Some curriculum creators are aware of this.

“We have issues in places like West Virginia and Texas where the Common Core is a bad word,” said Larry Singer, the CEO of Open Up Resources, a Gates-funded developer of curriculums that can be freely downloaded. In West Virginia, he said, the organization was asked to a create a virtually identical version of its content without references to the Common Core.

All of that means that quality labels based on a connection to Common Core may not be broadly, or easily, accepted — just like the standards themselves.

Flash point #2: Other ways of identifying a good curriculum are controversial, too.

Educators have debated what to teach and how to teach it since forever. And English, math, and science — the three subjects Gates says it will focus on in the next five years — each have their own fault lines.

Defining a good curriculum is “a subjective call,” said Rick Hess of the American Enterprise Institute. “Part of the problem is who’s getting to define quality.”

Some of these issues have already bubbled up with a group known as EdReports, which bills itself a “consumer reports” for textbooks and teaching materials and is supported by Gates. After the group released initial ratings of math textbooks, its approach was criticized by the National Council of Teachers of Mathematics for focusing on only a subset of the Common Core math standards, among other issues. (EdReports said it revised its approach in response to that and other feedback.)

Another way to judge different curriculums is to focus on which materials have been found to make the biggest impact on student achievement. Studies have shown that some textbooks do better than others, though differences tend to be fairly modest, roughly akin to moving a 50th percentile student up several percentage points.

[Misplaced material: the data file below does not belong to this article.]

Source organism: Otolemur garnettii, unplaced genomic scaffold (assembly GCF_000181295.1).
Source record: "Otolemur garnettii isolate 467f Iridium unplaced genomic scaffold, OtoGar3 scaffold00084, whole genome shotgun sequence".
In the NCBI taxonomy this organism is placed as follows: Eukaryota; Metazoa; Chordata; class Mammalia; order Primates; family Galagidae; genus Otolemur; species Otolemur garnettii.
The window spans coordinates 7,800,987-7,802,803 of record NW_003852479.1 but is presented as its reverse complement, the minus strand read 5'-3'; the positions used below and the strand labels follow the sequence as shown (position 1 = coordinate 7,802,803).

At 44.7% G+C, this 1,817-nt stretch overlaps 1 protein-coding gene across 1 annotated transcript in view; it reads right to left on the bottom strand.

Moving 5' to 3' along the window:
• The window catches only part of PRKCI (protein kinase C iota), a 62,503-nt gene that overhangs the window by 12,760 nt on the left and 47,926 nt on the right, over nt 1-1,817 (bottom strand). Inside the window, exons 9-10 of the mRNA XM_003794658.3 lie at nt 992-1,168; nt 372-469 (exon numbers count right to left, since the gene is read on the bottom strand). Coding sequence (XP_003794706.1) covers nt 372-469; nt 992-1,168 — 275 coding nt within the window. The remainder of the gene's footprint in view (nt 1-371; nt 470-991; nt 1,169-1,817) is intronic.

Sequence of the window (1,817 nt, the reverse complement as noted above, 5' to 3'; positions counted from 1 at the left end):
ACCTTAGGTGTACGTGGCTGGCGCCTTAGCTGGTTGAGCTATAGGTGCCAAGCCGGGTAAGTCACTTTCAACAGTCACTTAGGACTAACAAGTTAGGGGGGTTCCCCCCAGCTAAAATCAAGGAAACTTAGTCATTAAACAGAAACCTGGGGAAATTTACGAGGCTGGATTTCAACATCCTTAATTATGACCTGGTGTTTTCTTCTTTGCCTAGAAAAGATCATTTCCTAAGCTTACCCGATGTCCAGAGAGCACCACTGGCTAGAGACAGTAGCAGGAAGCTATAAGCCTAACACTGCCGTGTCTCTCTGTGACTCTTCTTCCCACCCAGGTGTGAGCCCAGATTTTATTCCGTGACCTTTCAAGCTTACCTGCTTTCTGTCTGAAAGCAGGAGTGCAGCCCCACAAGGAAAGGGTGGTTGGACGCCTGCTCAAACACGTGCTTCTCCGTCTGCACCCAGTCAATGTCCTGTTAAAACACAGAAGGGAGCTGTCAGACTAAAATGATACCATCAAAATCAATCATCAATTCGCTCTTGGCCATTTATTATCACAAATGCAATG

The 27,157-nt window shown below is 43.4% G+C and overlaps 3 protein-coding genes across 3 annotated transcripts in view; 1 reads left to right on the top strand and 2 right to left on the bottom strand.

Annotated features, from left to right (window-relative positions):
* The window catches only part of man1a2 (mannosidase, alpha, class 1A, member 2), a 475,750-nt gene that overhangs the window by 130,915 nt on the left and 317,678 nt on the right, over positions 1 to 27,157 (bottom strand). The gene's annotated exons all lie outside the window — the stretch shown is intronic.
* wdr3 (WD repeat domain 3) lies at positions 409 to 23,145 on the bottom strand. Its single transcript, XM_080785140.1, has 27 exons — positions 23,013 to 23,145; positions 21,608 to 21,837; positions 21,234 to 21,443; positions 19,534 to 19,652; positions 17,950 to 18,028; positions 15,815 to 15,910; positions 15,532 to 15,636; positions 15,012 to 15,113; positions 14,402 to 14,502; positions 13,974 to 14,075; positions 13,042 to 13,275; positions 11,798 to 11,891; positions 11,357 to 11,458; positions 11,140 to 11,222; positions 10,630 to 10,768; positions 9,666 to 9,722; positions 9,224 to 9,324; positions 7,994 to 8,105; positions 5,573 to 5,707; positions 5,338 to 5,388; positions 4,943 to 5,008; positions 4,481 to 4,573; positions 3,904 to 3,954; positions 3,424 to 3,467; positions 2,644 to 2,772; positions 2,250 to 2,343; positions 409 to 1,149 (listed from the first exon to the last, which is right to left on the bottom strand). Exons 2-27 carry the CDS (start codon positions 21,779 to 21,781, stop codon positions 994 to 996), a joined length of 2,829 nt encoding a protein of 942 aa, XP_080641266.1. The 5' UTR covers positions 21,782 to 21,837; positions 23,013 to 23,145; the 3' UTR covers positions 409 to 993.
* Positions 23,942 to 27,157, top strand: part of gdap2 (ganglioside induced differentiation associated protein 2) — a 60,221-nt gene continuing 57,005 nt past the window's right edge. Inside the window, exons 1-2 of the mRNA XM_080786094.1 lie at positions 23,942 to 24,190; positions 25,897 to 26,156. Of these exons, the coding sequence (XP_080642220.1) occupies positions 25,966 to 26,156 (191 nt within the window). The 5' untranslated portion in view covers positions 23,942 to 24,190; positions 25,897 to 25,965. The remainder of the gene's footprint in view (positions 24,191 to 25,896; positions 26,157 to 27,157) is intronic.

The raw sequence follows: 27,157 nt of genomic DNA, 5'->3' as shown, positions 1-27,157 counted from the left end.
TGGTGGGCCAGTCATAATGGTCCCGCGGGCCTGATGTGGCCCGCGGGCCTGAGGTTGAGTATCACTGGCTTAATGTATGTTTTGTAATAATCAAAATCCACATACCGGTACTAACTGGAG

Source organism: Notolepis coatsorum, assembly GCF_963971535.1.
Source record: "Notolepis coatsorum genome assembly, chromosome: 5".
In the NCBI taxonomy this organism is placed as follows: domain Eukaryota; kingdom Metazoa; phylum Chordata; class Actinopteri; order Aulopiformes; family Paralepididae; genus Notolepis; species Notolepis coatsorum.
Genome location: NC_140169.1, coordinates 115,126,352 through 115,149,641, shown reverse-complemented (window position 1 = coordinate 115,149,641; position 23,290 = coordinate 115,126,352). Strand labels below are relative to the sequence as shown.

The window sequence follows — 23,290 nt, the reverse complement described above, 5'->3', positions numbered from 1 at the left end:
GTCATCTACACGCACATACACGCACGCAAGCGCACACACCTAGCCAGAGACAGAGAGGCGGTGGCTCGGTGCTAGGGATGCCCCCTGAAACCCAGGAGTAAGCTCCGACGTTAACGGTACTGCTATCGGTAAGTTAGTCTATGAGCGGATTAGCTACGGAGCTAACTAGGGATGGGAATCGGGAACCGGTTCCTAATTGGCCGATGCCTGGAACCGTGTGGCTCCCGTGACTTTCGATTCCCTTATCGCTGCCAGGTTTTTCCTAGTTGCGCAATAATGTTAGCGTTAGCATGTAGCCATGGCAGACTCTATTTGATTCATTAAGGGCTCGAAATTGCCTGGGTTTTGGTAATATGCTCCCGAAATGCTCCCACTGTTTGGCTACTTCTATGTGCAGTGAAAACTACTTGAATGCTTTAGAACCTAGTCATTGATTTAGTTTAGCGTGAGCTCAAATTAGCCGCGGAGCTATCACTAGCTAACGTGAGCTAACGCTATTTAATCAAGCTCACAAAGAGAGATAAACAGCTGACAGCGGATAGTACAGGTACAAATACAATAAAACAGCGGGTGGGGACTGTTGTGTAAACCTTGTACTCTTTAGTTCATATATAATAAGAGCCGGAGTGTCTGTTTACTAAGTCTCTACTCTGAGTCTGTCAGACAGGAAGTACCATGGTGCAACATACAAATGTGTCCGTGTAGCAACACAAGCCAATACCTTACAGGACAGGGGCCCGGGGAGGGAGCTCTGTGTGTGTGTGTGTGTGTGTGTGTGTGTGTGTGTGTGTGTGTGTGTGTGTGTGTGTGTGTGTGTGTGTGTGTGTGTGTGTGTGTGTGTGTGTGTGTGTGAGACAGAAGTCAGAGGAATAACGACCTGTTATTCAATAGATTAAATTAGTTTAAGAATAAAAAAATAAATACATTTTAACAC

It’s also possible that instructional materials won’t be equally effective in all schools. There’s not much research on this, but one recent study found that students of color in San Francisco benefitted from a class with an ethnic studies curriculum.

Hipps said Gates was aware that different schools and students might need different things. “One of the things that we hope would be included in high quality instructional materials are structured supports that help teachers adapt their material,” he said. “That’s another dimension of quality.”

Flash point #3: Teachers may be wary of curricular changes — and Gates’ influence.

Finally, there’s the question about how all of this will interact with teachers’ sense of control over their classrooms.  

Surveys show that virtually all teachers rely at least in part on materials they’ve developed or selected themselves. Is this a problem to be solved, or an example of teachers adapting materials for their particular context?

Hipps thinks the balance is tilted too far in one direction. “Too often [teachers] are left to scour the internet for hours to curate and tailor instructional materials for their students,” he said.

Many teachers, though, aren’t eager to have more forces pushing them to do specific things in their classrooms. The potential for conflict seems especially clear when you remember that defenders of the Common Core often argued that the standards were not curriculum and thus did not dictate how or what to teach. Now, Gates is diving right into that especially sensitive territory.

“Part of teaching is [using] your own expertise,” said Kathy Dahdal, an English teacher at a middle school in the Bronx who said teachers in her school work together to design a curriculum drawn from multiple sources.